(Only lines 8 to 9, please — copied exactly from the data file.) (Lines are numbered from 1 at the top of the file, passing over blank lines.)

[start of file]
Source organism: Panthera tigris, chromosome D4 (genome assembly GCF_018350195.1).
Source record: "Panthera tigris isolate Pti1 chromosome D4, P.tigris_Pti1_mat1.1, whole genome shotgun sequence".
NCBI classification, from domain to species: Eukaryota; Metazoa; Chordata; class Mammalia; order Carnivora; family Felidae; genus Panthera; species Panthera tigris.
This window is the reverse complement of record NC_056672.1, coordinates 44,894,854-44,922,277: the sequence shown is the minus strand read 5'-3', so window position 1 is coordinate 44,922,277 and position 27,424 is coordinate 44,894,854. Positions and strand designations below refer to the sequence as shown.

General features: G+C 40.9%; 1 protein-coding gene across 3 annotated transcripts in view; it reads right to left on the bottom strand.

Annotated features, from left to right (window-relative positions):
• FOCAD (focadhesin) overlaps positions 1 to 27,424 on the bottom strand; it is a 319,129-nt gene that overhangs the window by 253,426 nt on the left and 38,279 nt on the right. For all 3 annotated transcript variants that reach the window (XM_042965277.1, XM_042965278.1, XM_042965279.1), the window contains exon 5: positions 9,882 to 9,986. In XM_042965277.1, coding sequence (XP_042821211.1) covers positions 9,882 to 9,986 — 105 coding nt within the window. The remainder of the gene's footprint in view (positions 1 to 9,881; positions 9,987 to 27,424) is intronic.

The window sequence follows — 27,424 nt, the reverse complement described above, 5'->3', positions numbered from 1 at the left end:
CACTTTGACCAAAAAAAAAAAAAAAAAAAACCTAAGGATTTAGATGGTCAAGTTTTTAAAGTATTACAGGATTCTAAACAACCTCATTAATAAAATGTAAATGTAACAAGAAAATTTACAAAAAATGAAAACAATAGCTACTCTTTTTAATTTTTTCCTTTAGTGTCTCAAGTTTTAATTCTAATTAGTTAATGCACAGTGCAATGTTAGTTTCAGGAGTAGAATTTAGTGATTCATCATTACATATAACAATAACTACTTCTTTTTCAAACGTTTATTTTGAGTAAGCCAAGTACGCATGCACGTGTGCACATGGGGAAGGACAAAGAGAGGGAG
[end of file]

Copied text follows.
The window sequence follows — 27,424 nt, the reverse complement described above, 5'->3', positions numbered from 1 at the left end:
CACTTTGACCAAAAAAAAAAAAAAAAAAAACCTAAGGATTTAGATGGTCAAGTTTTTAAAGTATTACAGGATTCTAAACAACCTCATTAATAAAATGTAAATGTAACAAGAAAATTTACAAAAAATGAAAACAATAGCTACTCTTTTTAATTTTTTCCTTTAGTGTCTCAAGTTTTAATTCTAATTAGTTAATGCACAGTGCAATGTTAGTTTCAGGAGTAGAATTTAGTGATTCATCATTACATATAACAATAACTACTTCTTTTTCAAACGTTTATTTTGAGTAAGCCAAGTACGCATGCACGTGTGCACATGGGGAAGGACAAAGAGAGGGAG